Home/Blogs/What do we understand by short rolling of futures and how to use it?

What do we understand by short rolling of futures and how to use it?

If long rolling of futures refers to the carrying over of long positions to the next month then short rolling of futures refers to the rolling over of short positions in futures to the next month. If the long roller pays a spread for long rolling, which is his cost; the short roller receives the spread which is his income for the short position. But there is a fundamental difference between the nature of the long roller and the short roller. The long roller is normally a directional position while the short roll belongs to an arbitrage position.
Let us understand roll over forward contract example. Also let us understand the futures rollover price difference. It is important to know how to calculate rollover cost and how to annualize it. Let us grasp the arbitrage position and how short roll fits into the same.

How an arbitrage position rolls over short futures?
What is arbitrage in the cash-futures market? What conservative traders do is to buy in the cash market and simultaneously sell in the futures market to lock in the spread. Here is how the arbitrage position looks like..

Cash positionFutures PositionSpread locked inArbitrage Yield (%)Bought RIL in spot at price of Rs.950Sold RIL Mar Futures at price of Rs.958Rs.8 (958 – 950)(958-950) / 950 = 0.0084 or 0.84%

The monthly arbitrage yield is 0.84%. So what is the annualized yield on arbitrage?
Annualized yield = [(1+monthly yield) 12 – 1
Annualized yield = 10.56%
In the above arbitrage transaction, the locked in assured yield is 10.56% annualized. But how do you realize this yield?

Realizing the arbitrage yield in reality..
In the above instance, you have locked in the monthly yield of 0.84% and an annualized yield of 10.56%. There are 3 ways by which the arbitrage yield can be actually realized..

In the first case, the arbitrage yield can be realized on the date of settlement. On the settlement date the futures price and the spot price will converge at close to 0. If the cash market position is unwound and the futures are left to expiry, the locked in yield can be realized.

Alternatively, the trader can look at ways to realize the yield when the spread comes down sharply. For example, if the spread comes down from 0.84% to 0.10% in a few days due to heightened volatility, the transaction can be closed and the difference between the spreads can be realized.

In both the above cases, there is a capital gains implication when cash market positions are unwound. That is why most traders avoid that strategy, unless it is extremely profitable. The third, and most common option, is to roll over the short futures position. By rolling over the short futures positions (which is normally at a premium), the positive spread can be earned by the short roller.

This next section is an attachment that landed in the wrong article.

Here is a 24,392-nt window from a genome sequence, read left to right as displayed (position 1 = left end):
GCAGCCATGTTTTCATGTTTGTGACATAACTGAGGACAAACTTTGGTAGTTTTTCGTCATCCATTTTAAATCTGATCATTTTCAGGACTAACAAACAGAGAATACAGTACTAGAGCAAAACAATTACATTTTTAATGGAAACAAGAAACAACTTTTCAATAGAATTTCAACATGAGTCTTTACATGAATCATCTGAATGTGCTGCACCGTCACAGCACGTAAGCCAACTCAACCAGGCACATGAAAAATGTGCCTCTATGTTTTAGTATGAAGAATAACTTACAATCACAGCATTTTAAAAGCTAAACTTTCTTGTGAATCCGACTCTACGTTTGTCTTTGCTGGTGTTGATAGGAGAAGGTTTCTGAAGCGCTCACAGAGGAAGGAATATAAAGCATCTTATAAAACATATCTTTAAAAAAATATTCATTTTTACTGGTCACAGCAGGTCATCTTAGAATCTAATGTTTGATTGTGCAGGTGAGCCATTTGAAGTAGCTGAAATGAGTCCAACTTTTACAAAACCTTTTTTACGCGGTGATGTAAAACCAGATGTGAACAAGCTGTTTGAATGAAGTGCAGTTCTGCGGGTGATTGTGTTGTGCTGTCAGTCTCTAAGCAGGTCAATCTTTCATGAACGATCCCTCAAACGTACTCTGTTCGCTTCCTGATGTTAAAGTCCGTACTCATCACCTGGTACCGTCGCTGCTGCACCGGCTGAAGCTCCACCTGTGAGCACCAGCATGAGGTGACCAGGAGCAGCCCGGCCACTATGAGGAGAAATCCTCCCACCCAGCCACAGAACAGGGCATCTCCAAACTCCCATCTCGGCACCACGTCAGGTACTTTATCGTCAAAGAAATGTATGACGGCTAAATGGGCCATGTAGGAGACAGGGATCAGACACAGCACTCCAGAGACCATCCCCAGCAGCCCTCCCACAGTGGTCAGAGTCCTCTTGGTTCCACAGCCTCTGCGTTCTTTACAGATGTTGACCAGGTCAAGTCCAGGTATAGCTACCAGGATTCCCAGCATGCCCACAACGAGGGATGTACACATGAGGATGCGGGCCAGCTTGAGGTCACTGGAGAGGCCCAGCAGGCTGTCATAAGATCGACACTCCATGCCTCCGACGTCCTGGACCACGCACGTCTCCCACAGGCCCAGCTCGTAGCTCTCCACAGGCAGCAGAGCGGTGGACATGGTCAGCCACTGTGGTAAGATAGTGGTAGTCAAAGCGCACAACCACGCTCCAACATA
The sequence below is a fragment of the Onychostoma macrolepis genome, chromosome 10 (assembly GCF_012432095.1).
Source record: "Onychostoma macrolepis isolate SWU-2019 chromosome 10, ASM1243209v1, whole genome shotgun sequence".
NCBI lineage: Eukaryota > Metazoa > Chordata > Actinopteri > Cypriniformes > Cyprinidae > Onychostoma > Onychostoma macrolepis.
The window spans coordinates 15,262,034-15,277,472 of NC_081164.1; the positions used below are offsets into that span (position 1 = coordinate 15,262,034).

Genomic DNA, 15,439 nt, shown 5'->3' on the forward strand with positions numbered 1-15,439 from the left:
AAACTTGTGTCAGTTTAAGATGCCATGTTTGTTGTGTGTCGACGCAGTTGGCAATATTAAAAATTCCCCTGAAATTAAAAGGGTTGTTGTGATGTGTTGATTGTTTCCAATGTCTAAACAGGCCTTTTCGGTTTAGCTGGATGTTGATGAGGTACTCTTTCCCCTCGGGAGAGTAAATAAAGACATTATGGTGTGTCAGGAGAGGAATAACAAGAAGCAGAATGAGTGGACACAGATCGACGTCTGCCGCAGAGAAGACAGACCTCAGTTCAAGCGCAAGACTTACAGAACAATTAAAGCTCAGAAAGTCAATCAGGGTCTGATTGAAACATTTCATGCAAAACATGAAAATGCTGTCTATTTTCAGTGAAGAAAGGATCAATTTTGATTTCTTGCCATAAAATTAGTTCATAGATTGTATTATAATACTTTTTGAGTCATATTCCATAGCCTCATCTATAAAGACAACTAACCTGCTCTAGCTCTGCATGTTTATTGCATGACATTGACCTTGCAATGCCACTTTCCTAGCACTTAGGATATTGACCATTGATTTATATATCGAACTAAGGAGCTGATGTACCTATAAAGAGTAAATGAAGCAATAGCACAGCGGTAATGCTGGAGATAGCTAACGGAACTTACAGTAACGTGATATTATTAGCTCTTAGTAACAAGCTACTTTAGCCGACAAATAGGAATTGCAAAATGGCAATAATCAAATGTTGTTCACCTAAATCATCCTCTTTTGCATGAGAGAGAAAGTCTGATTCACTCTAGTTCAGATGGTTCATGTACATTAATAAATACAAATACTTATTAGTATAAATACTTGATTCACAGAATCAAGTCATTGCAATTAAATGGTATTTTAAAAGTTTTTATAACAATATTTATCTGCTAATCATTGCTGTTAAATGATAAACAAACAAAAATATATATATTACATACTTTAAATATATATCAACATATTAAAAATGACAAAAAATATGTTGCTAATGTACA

How does the short roller earn the spread on roll over?
Let us take the case of Reliance Infrastructure. Assume that the arbitrageur is holding on to a position on Reliance Infra that he has purchased at Rs.440 and sold the March Futures at a price of Rs.444 and locking in a monthly spread of 0.91%. Now let us consider the current price of Reliance Infrastructure March futures and April Futures as under..

As shown above the Reliance Infra March Futures is quoting at Rs.457.20. Now, what about the futures of Reliance Infra April Contracts?

As seen above from the NSE data, the Reliance Infra April Futures is quoting at Rs.460.40, which is at a premium to the March futures due to the cost of funding. This becomes the earning for the short roller. Now, what will the short roller do in this case?
The short roller is already short on the March futures of Reliance Infra. So, he will buy back the Reliance Infra April Futures and simultaneously sell May futures. The spread of Rs.3.20 will become the earning for the short roller.

But the short roller is still holding to the cash position of arbitrage..
His cash buying at Rs.440 is still intact and that will not be touched. What the arbitrageur will do is to just roll over the Reliance Infra short futures into the next month. So, what is his yield realized?
Realized short roll yield = (460.40-457.20) / 457.20  =  3.20 / 457.20

Reliance short roll yield = 0.00699 or 0.70% for one month

So the arbitrageur will hold on to his cash market position and roll over his short position in futures at a positive yield of 0.70%. This will, in turn, become the cost of the long roller of the futures.

In the above case the annualized yield on the short roll will be 8.72%. However, it needs to be remembered that monthly short roll spreads will vary and hence annualizing of one month’s yield does not give the correct picture. The bottom-line is that the short roller (who is also the arbitrageur) earns the spread by holding on to his cash position and rolling over his short futures position.

Getting back to the idea of roll window..
The short roll is never done manually but is either done through the NSE roll window or through the implementation of algos. That way the short roller can define the spread that he wants to earn and the spread window will only execute if the spread of 0.70 basis points is available or better than that. The crux of the matter is that while there are speculators who also sell naked futures, the short rolling is predominantly done by arbitrageurs.

Related Articles: 8 basic principles to follow while trading equities and derivatives | Advantage of Options over Futures | Can the commodity markets provide cues for equity trading? | Difference between Online and Offline Trading

You may also like…

Be the first to read our new blogs

Intelligent investment insights delivered to your inbox, for Free, daily!

Partner with us
Become a Partner